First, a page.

Ben’s Christmas Treasury: A Stephenson Yuletide Tale Carol
Christmas Eve 1820 brings 3 irrepressible holiday Spirits to a real-life, Scrooge, as he struggles with his own personal crisis and a Dickens-style failing economy, in down-home early America, during the most “wonderful” time of the year. For fans of historical fiction and early American history, this story is primed for Illinois’s bicentennial in 2018 in telling the untold story of the state’s key founder.
Sherry Terry’s Review: 4-Stars
I enjoyed reading Ben’s Christmas Treasury very much! While the cover is a little dark, it does depict the story quite well.
Once I started reading Ben’s Christmas Treasury, I couldn’t put it down. I know of the book and movie, A Christmas Carol, but I have never read it or seen the movie. I know what Charles Dickens’ story is about, so I knew the premise of Ben’s Christmas Treasury. I came into D.L.’s book with no expectations of what it would be.
I found it easy to read and good.
I felt bad for Colonel Benjamin Stephenson, the main character. He is in a situation he sees no way out of, running a failing bank and the Illinois Land Office. I loved the dialog, and I’m jealous of D.L.’s ability to do period dialog so well. I also love her attention to detail with the setting and how she effortlessly brought me into the era so that I smelled the smells, felt the bitter cold, and heard the sounds.
I love how D.L. Andersen set up the ghost’s visits. She made them believable and entertaining. This author has done her due diligence with the research and sprinkled it into the story just right. I am a lover of historical romance, so the history of the era is important to me, and D.L. Andersen didn’t disappoint.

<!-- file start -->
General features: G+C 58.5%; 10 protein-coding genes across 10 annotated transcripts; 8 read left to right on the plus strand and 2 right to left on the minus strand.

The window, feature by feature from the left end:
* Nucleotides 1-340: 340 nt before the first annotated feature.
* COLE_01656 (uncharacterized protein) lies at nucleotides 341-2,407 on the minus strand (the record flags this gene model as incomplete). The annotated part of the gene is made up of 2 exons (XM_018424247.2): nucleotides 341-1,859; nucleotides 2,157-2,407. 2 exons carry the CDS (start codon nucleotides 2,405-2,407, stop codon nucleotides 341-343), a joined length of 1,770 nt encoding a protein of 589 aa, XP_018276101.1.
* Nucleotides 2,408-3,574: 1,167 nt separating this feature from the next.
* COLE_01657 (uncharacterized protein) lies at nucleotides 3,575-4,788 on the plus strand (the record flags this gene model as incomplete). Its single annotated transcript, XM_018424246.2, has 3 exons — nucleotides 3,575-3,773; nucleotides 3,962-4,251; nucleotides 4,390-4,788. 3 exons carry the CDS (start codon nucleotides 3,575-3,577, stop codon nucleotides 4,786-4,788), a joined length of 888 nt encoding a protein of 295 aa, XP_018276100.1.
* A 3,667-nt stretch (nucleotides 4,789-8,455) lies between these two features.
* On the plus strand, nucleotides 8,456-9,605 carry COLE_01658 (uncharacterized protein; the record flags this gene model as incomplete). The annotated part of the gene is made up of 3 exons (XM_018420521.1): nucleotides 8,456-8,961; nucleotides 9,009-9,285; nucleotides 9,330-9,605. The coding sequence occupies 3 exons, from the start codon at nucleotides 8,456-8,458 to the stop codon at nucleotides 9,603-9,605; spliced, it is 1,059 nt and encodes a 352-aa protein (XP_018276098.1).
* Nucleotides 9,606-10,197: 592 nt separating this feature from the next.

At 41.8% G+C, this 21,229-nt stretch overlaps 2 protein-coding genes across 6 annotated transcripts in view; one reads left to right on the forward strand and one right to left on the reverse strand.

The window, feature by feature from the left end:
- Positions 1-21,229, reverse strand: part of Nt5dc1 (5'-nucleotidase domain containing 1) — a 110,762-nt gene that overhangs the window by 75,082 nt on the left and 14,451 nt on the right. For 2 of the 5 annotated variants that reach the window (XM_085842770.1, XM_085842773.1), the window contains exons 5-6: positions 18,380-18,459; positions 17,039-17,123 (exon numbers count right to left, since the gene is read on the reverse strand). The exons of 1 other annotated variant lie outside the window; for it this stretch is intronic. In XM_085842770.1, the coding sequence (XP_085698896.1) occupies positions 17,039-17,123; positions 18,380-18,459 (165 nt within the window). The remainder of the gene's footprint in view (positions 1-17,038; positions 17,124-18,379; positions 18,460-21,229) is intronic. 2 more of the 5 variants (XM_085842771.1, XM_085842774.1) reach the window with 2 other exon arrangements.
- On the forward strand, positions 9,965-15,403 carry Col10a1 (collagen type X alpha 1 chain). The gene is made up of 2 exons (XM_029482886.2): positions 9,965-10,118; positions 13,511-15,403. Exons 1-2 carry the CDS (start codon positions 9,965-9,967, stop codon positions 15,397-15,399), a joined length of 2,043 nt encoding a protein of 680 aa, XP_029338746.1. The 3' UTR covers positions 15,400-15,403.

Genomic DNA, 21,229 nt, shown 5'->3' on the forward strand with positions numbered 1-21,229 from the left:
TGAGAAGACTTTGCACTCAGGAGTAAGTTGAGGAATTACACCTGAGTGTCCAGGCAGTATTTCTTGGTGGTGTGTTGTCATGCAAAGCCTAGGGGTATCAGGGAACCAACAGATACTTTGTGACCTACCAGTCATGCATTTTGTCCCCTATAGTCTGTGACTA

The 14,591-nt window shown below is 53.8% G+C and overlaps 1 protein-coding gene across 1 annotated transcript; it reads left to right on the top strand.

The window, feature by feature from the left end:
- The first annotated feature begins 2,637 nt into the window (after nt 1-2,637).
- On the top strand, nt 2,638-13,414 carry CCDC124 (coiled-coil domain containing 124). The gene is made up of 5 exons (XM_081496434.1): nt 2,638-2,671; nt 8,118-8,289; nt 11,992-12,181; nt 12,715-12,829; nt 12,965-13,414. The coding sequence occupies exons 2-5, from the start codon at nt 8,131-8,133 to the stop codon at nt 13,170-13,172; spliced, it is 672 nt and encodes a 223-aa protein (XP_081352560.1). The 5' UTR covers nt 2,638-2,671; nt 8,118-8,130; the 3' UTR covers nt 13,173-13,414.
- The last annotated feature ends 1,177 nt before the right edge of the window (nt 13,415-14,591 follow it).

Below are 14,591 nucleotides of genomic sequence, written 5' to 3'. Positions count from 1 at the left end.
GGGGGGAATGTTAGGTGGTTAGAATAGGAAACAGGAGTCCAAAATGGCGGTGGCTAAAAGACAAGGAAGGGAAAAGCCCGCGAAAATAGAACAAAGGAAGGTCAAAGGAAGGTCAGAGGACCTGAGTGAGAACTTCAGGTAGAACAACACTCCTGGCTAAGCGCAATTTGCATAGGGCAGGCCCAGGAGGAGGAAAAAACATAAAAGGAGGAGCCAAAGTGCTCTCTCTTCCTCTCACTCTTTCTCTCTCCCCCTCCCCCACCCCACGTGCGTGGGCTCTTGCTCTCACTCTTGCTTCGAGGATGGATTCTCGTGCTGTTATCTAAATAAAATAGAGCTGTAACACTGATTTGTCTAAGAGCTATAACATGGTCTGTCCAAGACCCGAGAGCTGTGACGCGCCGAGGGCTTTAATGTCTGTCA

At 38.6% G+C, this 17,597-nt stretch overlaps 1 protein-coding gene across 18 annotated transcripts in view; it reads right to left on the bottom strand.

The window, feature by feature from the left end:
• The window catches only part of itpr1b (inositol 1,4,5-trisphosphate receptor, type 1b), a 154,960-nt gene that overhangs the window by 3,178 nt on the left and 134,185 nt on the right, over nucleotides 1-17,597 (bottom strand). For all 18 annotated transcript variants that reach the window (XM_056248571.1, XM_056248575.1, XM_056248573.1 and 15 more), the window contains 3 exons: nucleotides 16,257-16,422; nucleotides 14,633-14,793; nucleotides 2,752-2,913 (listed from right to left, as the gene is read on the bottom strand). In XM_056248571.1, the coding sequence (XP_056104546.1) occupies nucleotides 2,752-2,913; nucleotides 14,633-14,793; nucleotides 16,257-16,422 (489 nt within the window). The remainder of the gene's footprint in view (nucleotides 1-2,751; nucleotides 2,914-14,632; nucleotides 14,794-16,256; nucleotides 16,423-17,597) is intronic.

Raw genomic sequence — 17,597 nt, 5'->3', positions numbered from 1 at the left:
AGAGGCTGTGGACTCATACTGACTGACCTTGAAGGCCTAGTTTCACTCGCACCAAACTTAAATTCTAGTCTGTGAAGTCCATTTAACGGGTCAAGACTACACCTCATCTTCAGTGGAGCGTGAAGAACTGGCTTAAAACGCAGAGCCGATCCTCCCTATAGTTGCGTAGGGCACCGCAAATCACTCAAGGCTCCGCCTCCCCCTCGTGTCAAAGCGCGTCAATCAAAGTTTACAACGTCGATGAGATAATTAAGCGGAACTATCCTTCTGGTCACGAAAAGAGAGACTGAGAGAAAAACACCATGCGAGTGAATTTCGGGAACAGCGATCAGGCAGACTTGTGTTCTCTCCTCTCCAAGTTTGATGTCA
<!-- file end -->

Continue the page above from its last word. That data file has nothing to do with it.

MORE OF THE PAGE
Ben’s Christmas Treasury is a wonderful read. There are some formatting issues, and I feel it needs a proofread to ferret out the typos and weaker word choices, but this did not take away from my overall enjoyment of reading the book. The story pulled out all of my emotions and left me feeling good, so that’s the most important part.
Olivia Wylie’s Review: 3.9-Stars
As a history buff and an inveterate Christmas junky, I really wanted to like this story. A few things made that difficult.
Conceptually, it’s on good footing, putting a post-Revolutionary American twist on the old English classic of A Christmas Carol. There are plenty of little gems and nods to the original throughout the tale: the protagonist’s horse is named Marley, for example.
The reason for our protagonist’s dour demeanor is a reasonable one: he is Benjamin Stephenson, former colonel and current desperate head of both the Edwardsville Bank and the Illinois Land Grants in Federalist America. Talk about a hard row to hoe.
Stephenson is an actual historical figure, and I appreciated the depth in which his life was explored. In fact, I often found myself skipping over sections with the ghosts to get to his concrete life struggles. I suppose I’ve read enough versions of A Christmas Carol to be overly familiar with it, but Federalist Christmas is something new and interesting.
Unfortunately, the story is difficult to stay in due to some formatting and editing problems. On my device the chapter headings have come unmoored and wander across the page: right aligned, left aligned, and occasionally centrally aligned. The drop letters (decorative capital letters to start a chapter) often sit on top of a few words in the chapter, covering them. If this had been an advanced copy I would have mentioned it only to the author, but I did buy this in the Amazon store. I also felt that the manuscript would have benefitted from another pass with a proof editor for small details, such as comma placement and remembering to show ownership of an act by a person with the proper punctuation.
With a little cleaning up this could be a truly lovely tale.
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